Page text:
Despite Touré’s struggles, The Elephants marched into the semi-finals.

A late Gervinho goal added to a Wilfried Bony brace as the Ivorians defeated Algeria 3-1 in a nervy affair.

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Being mandated to wear a pink bib on the sidelines had not dampened Renard’s mood, so he revelled in the spoils of The Elephants’ pragmatic play.

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Renard’s white shirt clashed with the Algerian kits

“I think we have beaten the best team in the tournament. We needed to be very well organised and try to counter a team who are very strong individually.

“We had a spell just before their goal where we were struggling, but we reorganised the team, and with players like Gervinho going forward we will always have the opportunities to make the difference,” he said.

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Touré finally made his mark on the tournament as the Ivorians trumped DR Congo 3-1 in the semi-finals, opening the scoring with a thundering half-volley in the 20th minute.

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His overall performance won praise too.

“I hear a lot of people saying things about Yaya Touré in Africa, but he’s a big player.

“He showed to all the people that this is the semi-final, and suddenly he can do it. It was an amazing goal,” said Renard.

They then faced Ghana in the final – their third in the space of a decade.

After a goalless 120 minutes, it looked to be a familiar story for The Elephants.

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Penalties dawned, and misfires from Bony and Junior Tallo on their first two spot-kicks placed another bitter ending on the horizon.

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Bony hits the woodwork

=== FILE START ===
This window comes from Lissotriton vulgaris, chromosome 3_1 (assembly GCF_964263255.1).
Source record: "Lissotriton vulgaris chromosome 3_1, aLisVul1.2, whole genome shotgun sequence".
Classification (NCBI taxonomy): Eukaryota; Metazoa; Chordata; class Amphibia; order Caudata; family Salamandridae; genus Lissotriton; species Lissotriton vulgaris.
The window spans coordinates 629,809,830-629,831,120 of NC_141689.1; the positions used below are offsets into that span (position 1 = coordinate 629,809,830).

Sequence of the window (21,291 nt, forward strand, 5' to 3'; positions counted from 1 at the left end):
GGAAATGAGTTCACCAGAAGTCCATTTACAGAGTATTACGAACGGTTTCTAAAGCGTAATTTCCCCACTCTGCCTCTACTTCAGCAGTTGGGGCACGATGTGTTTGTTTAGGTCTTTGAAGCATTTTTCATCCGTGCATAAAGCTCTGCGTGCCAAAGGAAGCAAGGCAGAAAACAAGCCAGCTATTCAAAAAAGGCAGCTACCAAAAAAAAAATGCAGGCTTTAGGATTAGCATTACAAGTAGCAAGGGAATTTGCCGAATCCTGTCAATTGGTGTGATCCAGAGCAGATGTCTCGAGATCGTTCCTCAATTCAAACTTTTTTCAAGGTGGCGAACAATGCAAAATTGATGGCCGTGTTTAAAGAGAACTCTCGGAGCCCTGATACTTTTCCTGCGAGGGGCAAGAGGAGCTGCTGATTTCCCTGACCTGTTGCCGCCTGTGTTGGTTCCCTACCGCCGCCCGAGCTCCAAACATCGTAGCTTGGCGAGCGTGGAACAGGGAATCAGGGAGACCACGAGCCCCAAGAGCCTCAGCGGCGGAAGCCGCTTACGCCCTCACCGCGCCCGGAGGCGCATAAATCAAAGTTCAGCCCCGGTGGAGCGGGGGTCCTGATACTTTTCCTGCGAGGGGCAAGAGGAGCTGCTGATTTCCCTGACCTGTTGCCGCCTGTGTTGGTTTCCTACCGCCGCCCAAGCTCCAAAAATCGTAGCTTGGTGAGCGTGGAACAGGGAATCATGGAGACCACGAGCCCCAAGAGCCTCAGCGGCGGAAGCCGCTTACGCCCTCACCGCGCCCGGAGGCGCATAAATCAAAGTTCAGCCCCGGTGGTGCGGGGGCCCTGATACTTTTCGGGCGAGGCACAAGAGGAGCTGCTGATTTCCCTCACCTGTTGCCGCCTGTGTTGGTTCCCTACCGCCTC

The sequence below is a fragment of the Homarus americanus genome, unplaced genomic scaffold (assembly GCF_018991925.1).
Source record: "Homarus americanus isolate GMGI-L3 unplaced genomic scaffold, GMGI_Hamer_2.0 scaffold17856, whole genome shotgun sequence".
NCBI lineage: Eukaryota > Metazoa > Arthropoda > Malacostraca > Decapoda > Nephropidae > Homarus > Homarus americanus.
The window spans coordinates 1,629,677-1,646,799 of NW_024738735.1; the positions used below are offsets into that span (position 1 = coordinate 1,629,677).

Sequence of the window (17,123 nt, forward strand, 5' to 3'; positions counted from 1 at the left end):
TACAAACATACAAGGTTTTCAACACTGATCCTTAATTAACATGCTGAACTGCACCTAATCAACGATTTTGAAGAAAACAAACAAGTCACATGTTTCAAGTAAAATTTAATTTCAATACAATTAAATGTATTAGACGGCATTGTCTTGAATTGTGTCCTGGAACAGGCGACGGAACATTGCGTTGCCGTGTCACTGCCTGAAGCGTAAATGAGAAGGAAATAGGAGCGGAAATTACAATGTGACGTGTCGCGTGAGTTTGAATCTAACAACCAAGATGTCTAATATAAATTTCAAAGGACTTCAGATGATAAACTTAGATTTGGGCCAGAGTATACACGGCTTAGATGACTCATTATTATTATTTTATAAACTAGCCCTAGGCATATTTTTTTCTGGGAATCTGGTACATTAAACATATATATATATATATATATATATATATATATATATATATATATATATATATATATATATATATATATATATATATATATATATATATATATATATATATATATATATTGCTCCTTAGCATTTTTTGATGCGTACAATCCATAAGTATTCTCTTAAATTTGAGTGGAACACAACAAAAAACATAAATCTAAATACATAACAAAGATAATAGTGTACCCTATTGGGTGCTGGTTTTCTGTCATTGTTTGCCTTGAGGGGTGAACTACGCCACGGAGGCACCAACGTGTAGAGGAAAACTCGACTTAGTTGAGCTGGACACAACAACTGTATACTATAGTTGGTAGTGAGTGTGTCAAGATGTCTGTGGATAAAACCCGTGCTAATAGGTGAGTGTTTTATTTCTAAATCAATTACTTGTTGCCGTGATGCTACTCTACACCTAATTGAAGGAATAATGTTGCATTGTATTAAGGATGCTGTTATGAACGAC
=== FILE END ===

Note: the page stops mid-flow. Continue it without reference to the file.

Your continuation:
However, a glint of hope was restored as Boubacar Barry saved from Afriyie Acquah and Serge Aurier lashed home.

Frank Acheampong then fired wide, leaving both sides with two misses apiece.

Thirteen perfect penalties followed, meaning that the goalkeepers stepped up for both sides.

Brimah Razak was denied by Barry, leaving the Ivorian goalkeeper with a chance to claim their first AFCON since 1992.

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Barry gets down quickly to his left and saves 

As Barry fired the ball into the right-corner, rapturous celebrations erupted in both the stadium and Drogba’s living room.

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The Golden Generation had been crowned.

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As the current side languish in front of an expectant home crowd, they are hardly foolish to turn to Renard.

Though they have failed to tempt him back, they can find inspiration in his words.

“It’s not necessary in a big competition to start quickly.”

Indeed, it is how you finish that counts.

You can read the full AFCON Archives collection here.


  • Jonny Coffey

    Jonny Coffey, 21, is a London-based sports journalist focusing on football. Fascinated by tactics, Coffey is famed for his introduction of inverted full backs to the second division of Cambridge college football, and his admiration for Carlo Ancelotti’s eyebrows. A lifelong Arsenal fan, his interest in analysing wing play is a thinly-veiled ploy to rave about Bukayo Saka.